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Unjust Imprisonment Act, ensuring wrongfully convicted have access to court remedy, to be introduced in state legislature 

NEW YORK - Legislation that revises Section 8-b of the New York State Court of Claims Act, which allows people who are wrongfully convicted of a crime, imprisoned and subsequently had their convictions overturned to present a claim for damages against the state, will be submitted by Attorney General Eric Schneiderman. The "Unjust Imprisonment Act," would remove burdensome provisions from current law – barriers that can preclude people who were wrongfully convicted and imprisoned from recovering damages from the State of New York. The legislation will be introduced by Assemblyman Joe Lentol, chair of the Assembly Codes Committee.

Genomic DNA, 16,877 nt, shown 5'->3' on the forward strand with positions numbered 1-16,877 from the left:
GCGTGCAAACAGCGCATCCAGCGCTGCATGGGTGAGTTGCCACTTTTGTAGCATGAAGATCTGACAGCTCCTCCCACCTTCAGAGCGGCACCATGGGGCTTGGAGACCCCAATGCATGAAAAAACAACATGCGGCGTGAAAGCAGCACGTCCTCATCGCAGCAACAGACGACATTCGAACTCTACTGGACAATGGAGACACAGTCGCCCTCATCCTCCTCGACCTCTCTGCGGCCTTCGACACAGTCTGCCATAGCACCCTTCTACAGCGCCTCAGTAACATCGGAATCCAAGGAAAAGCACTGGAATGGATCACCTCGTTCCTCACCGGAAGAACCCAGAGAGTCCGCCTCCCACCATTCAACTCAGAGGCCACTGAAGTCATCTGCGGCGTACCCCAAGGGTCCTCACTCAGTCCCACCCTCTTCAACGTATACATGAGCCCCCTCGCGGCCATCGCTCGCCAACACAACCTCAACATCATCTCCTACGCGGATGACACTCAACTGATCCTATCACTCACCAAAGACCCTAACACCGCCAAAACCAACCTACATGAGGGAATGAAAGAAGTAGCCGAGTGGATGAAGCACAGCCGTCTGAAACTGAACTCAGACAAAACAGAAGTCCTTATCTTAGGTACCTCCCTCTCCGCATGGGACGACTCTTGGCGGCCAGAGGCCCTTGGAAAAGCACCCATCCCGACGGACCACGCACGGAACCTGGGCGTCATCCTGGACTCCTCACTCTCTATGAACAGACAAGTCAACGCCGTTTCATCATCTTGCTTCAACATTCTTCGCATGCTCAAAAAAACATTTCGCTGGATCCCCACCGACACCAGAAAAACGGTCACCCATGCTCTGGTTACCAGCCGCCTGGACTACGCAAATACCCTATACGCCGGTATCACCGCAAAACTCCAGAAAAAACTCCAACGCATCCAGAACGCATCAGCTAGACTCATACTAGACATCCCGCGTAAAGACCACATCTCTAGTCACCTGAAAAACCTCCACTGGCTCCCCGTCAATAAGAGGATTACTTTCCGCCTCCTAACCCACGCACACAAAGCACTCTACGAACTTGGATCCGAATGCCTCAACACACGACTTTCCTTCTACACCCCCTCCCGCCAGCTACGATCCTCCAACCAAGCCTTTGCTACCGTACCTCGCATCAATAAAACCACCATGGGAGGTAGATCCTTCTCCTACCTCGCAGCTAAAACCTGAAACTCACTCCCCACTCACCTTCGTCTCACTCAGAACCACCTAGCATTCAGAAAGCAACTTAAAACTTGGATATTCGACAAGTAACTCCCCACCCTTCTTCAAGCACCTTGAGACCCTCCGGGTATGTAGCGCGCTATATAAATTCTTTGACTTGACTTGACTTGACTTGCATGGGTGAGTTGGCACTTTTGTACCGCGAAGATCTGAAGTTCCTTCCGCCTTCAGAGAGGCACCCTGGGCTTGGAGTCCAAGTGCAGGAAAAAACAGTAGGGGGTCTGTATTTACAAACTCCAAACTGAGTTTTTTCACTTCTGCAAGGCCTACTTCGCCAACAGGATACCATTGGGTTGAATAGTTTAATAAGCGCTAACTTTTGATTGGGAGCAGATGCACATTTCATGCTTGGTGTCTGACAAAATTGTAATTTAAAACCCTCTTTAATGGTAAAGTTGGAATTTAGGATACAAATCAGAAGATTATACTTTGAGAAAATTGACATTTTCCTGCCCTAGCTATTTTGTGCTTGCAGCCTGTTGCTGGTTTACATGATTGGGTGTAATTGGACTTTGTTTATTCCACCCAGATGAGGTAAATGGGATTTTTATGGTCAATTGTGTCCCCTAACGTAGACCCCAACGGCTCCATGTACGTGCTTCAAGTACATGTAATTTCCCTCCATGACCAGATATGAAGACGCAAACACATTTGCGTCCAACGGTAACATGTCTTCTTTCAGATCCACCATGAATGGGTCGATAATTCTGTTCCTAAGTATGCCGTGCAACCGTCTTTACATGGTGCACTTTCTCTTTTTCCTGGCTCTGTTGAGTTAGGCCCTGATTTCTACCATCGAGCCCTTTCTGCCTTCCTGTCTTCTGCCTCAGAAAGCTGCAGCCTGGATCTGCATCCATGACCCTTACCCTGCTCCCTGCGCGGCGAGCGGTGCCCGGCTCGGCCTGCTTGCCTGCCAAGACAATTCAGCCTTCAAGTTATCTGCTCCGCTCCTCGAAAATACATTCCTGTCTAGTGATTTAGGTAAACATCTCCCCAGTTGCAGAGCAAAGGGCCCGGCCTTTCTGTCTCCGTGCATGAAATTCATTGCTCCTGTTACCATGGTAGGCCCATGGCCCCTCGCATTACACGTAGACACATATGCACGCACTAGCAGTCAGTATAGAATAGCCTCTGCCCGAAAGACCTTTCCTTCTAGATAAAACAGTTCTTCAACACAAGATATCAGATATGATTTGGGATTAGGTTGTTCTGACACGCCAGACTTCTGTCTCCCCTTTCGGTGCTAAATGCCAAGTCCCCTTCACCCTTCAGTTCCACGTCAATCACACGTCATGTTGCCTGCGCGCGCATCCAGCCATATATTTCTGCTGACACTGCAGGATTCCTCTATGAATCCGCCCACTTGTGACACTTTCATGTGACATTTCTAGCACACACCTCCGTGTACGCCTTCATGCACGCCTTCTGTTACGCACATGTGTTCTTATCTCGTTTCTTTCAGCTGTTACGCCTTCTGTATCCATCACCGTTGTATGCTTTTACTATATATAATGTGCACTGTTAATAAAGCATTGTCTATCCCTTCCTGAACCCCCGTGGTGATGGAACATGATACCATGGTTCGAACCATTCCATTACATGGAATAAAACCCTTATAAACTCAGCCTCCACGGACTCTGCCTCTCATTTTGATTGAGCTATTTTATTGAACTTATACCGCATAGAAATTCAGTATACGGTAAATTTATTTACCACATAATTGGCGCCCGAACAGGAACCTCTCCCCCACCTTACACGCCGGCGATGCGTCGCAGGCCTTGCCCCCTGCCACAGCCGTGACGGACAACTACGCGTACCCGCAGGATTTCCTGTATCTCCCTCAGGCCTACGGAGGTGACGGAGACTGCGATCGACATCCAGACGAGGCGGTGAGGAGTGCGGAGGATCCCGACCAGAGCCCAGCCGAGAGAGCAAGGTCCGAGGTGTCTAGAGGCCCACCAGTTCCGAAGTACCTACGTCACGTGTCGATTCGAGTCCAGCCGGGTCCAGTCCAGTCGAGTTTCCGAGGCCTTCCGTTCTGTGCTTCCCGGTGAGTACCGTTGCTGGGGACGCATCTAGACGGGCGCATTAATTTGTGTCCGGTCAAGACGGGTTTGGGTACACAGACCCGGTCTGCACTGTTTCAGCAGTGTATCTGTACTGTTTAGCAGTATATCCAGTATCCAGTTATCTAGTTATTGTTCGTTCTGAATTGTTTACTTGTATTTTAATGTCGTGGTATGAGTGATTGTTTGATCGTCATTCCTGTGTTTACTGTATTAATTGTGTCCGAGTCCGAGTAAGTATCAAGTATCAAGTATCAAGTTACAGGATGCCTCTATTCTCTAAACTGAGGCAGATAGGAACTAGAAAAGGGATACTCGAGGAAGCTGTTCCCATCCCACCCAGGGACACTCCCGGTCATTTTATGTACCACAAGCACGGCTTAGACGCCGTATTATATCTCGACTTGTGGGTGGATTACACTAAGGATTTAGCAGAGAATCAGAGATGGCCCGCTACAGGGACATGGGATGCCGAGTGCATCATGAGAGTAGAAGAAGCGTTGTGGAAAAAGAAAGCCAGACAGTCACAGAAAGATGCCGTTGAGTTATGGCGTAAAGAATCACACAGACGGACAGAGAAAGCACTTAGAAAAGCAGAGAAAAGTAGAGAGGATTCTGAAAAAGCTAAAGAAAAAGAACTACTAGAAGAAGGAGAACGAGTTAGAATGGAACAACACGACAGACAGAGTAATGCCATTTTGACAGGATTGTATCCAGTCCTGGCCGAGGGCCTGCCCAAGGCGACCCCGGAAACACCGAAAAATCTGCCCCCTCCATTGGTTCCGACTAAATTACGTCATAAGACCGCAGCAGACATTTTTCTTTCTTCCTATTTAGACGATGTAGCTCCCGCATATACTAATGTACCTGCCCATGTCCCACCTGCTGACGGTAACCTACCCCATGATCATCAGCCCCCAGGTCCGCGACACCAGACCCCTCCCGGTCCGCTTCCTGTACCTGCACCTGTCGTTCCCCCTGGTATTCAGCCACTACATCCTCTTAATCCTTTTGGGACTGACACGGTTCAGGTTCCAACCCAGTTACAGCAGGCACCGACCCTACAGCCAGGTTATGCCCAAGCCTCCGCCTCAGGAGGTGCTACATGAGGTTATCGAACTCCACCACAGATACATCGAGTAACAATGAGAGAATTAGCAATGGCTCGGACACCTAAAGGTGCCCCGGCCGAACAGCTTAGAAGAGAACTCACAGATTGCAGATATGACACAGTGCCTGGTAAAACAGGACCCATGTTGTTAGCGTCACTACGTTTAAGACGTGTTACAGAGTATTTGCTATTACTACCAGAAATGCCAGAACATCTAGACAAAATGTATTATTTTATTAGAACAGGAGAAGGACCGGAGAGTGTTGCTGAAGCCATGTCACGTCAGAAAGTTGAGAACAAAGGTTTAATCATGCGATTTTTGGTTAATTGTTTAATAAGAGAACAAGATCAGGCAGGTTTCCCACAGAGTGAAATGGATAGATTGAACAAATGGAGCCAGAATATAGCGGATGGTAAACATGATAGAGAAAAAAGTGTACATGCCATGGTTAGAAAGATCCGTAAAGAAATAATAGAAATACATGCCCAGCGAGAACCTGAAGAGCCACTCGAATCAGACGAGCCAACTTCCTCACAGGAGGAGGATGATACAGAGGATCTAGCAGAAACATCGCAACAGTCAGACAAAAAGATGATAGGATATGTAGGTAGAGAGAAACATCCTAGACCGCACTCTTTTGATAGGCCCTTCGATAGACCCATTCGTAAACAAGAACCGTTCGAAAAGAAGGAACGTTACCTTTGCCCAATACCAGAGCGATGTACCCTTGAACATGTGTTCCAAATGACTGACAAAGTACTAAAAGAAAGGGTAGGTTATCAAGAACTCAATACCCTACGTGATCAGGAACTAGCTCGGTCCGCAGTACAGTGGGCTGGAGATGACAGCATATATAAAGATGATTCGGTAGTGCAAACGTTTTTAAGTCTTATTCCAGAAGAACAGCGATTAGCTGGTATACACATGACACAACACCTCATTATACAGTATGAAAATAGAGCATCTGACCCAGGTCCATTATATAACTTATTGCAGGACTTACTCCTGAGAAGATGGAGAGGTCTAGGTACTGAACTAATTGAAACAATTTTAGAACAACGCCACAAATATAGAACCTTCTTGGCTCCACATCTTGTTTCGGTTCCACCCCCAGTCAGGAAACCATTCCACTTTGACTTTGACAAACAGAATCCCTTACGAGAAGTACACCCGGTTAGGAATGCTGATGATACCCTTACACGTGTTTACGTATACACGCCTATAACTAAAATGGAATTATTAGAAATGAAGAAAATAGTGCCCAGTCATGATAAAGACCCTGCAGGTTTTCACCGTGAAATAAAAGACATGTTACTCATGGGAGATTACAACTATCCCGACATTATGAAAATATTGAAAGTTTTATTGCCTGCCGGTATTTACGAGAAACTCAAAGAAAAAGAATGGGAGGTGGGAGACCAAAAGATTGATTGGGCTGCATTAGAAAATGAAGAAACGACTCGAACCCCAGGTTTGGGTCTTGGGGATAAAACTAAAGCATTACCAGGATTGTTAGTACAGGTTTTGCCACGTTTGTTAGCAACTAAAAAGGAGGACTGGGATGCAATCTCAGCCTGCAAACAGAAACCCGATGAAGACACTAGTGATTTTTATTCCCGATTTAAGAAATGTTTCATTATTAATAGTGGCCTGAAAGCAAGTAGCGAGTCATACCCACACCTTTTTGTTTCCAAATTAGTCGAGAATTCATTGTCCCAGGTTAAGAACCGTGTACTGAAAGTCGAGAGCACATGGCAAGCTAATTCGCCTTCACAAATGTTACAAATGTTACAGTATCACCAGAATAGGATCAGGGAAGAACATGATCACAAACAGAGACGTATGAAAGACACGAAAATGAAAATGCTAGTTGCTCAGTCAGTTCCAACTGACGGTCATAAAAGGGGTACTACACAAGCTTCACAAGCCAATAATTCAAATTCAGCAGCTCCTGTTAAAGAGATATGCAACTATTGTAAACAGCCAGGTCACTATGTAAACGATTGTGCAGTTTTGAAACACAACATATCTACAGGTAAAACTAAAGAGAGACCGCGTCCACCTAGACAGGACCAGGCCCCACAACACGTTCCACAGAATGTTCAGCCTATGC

During remarks delivered at John Jay College Of Criminal Justice’s “Life After Exoneration: Emerging Issues” breakfast program in Manhattan, Attorney General Schneiderman announced details of the proposed legislation and reasons the law needs to be revised.

Adopted in 1984 and updated in 2007, the current law can prevent certain people from recovering damages from the state after having been wrongfully convicted and incarcerated. The proposed legislation allows those who can prove their actual innocence, even after pleading guilty, to pursue a claim. 

“Those who are wrongfully convicted and unjustly deprived of liberty must be allowed to put their lives back together again, and we have a moral obligation to help them do so,” said Schneiderman. “The legal reforms we are proposing today are critically important not just to the futures of the people wrongfully convicted by our criminal justice system, but to our future as a just society. The Unjust Imprisonment Act will remove unjust and unnecessary burdens on those who have been imprisoned for a crime they did not commit." 

The Unjust Imprisonment Act would amend the law to clarify that a person who falsely confessed or pleaded guilty to a crime he or she did not commit may still be eligible to pursue a claim for damages under Section 8-b.